Parties can cause me slight anxiety as I circulate about and “work the room.” Mingling is essential to having a good time, an art if you do it right. Having a few drinks helps me to be more confident and relaxed: interested and interesting. But how do you spark a great conversation? You start out with the unavoidable, discerning small talk. What do you do for a living is a typical opening question, personal but not too personal. It’s this kind of generic interaction that can lead to the next banal talking point. Unless they say something like, “I’m a brain surgeon.” Then I got nothing and am forced to reach deep into my mind to come up with something smart or witty. When I get that same question, I always tell people, “I fetch rocks and put out fires,” which is true albeit non-specific. I hate saying what I “do” because it’s not very impressive and tough to explain.
I do have one advantage in the small talk realm though, I am a naturally curious person. This trait doesn’t guarantee a meaningful conversation, but it can be more compelling. Why ask something mundane when you can really connect. However, never mix up small talk for genuine interest. There is nothing small about being inquisitive because I often pose more of a soft invitation to explain or describe. Sort of like a casual interview. It’s a great way to become familiar with someone on a real level. My inquiries usually start with “Tell me about …”
Maybe my amiable interrogation stems from my love of stories. I enjoy hearing about other lives. I guess deep down I’m a voyeur seeking a fix. So, after I determine the conversation is going well, I’ll inevitably look for more information to absorb. I may ask, “Tell me about your first job.” This question usually causes people to happily reminisce as they recount what it was like to have their first grownup job. One guy told me that he buried dead cats. What? Another man said he managed a pizza shop at 16 years old. Impressive. You can imagine all the follow-up questions to those answers. No matter what the job was, the discussion usually led to a lot of laughter.
When I become comfortable with someone, I like to ask my favorite “Tell me about…” inquiry. The question always produces such a wide and varied range of answers. Sometimes there is no response because they have no knowledge of it, or they are taken back by the personal nature of it. Either way, I ask it because it involves the most profound of all stories: Love. “Tell me your parent’s love story” I say. Some people stare at me with a blank look and confess that they have no idea. I feel bad for them, because if they don’t know how their parents met, do they really know the very beginning of their own family story? However, most of the time, people will gladly elaborate on their unique history.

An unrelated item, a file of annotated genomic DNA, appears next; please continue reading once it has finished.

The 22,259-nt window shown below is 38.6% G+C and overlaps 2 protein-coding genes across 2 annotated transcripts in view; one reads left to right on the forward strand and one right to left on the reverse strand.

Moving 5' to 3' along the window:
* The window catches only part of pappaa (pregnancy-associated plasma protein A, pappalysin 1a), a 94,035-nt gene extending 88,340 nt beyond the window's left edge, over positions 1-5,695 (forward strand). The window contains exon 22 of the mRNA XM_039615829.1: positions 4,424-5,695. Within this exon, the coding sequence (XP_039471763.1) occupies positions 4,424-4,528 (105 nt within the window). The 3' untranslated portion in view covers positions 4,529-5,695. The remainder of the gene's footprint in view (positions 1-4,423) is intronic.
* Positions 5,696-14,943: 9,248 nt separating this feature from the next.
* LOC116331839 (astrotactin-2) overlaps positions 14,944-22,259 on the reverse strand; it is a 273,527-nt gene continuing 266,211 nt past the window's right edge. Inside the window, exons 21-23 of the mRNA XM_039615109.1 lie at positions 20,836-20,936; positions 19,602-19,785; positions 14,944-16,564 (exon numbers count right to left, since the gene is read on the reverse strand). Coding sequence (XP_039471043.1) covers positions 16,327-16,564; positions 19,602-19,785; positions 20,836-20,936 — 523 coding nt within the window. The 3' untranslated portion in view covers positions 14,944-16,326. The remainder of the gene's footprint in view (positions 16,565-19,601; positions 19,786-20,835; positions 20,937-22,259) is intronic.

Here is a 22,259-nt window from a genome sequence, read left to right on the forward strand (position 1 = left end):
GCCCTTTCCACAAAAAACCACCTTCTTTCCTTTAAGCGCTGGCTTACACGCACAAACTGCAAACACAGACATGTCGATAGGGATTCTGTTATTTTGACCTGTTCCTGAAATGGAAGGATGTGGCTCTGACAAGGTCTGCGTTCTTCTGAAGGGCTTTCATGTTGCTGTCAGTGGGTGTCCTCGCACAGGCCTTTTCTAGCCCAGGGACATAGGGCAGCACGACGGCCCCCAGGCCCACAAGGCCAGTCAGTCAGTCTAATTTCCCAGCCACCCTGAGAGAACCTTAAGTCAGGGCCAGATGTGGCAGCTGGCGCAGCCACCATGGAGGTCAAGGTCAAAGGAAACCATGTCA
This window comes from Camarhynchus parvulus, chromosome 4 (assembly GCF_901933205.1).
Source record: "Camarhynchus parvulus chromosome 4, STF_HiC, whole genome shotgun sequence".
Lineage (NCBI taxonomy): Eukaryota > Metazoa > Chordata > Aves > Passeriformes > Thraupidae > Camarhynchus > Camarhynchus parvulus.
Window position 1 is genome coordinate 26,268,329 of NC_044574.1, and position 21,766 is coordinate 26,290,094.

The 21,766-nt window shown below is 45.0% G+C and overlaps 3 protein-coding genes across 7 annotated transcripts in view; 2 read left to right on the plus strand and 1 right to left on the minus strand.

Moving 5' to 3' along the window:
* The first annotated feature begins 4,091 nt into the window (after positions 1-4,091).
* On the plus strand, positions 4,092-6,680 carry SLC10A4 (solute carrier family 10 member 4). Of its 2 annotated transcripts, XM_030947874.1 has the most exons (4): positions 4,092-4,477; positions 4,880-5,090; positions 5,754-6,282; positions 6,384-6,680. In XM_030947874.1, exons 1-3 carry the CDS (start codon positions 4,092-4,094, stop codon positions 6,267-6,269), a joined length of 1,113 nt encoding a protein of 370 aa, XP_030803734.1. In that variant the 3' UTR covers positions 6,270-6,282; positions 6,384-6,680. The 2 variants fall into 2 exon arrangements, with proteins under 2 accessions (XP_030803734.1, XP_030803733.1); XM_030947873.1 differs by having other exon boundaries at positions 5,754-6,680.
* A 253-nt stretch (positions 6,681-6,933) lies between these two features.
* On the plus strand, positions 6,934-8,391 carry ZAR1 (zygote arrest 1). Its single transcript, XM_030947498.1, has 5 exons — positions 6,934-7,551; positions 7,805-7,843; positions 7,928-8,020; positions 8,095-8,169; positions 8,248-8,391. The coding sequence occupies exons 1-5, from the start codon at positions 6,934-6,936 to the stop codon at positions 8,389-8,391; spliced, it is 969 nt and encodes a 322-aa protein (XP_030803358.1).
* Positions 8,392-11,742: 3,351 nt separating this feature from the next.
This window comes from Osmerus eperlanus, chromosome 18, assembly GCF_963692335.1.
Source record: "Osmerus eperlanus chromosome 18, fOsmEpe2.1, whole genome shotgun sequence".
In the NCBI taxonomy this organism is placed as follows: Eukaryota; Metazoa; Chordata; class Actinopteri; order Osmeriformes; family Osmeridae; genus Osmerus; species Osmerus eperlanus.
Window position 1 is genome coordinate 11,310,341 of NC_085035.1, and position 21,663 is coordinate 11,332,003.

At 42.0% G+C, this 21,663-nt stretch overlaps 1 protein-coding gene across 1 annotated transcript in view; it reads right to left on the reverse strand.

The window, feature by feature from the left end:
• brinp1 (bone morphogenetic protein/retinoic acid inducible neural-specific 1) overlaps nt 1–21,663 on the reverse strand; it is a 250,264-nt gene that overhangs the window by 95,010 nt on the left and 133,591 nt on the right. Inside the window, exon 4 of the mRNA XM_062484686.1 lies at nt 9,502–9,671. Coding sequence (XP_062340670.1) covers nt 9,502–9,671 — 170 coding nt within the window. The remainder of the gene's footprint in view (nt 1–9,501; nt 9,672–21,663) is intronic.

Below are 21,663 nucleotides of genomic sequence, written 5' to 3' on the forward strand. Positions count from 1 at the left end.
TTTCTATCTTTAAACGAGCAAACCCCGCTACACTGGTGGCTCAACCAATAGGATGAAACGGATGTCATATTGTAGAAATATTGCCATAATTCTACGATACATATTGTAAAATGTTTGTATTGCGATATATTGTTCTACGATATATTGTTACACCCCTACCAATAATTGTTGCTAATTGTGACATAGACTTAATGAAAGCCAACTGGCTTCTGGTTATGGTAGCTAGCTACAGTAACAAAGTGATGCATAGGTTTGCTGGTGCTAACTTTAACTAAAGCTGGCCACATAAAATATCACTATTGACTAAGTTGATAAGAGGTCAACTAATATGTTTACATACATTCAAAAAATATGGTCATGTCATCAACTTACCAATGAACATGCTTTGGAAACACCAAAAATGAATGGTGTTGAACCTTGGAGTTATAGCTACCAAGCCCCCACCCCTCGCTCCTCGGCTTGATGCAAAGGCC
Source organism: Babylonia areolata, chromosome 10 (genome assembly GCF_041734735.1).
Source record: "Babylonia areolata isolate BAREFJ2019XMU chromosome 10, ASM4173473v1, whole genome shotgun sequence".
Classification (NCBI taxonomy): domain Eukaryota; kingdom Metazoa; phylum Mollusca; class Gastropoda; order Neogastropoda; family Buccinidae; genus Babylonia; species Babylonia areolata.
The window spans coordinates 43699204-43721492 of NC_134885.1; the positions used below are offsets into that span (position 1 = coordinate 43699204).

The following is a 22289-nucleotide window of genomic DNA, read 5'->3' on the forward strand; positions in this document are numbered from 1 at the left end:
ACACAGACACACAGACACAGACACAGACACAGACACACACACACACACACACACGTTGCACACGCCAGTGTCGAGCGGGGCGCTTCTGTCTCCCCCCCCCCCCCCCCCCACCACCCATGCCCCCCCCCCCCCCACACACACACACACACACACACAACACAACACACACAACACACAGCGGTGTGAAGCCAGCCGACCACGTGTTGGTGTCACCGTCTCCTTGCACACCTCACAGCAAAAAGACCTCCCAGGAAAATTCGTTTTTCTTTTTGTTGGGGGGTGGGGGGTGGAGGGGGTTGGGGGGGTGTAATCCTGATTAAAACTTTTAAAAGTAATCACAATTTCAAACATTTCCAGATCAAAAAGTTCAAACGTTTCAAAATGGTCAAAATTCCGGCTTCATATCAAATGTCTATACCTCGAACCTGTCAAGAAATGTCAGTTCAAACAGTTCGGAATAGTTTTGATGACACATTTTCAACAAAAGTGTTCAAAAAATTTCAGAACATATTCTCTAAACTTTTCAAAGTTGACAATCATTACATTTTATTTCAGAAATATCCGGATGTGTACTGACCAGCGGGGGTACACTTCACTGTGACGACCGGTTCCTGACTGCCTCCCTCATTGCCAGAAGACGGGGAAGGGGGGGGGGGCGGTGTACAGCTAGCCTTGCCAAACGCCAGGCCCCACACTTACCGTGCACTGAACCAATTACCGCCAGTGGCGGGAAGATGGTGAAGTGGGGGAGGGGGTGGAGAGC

A man from New Jersey told me that his parents met in Central Park NYC. His mother was on an out-of-control runaway horse and his father jumped on another horse to save her. He was delighted telling all the details and I was rapt. Another guy said his parents had met a few times at the office, became pen pals when he was in the service during WWII and got engaged through letters. They never had a date before they were married. He enjoyed telling their story, as he smiled and shook his head, “married until the day he died.”
Small talk serves an important purpose in many situations, especially parties. I understand that, but I’ve never been very good at it. I prefer to dig a little deeper when the time is right. Believe me, my unusual questions are never the first thing I ask. I have the obligatory chit chat that eventually evolves to a place of authenticity where stories emerge. Life is built on stories. So go to the party, have a drink, eat some cheese and crackers, mingle and introduce yourself. Some big conversations start with small talk.
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I’ll start: My parents met on a playground when they were kids!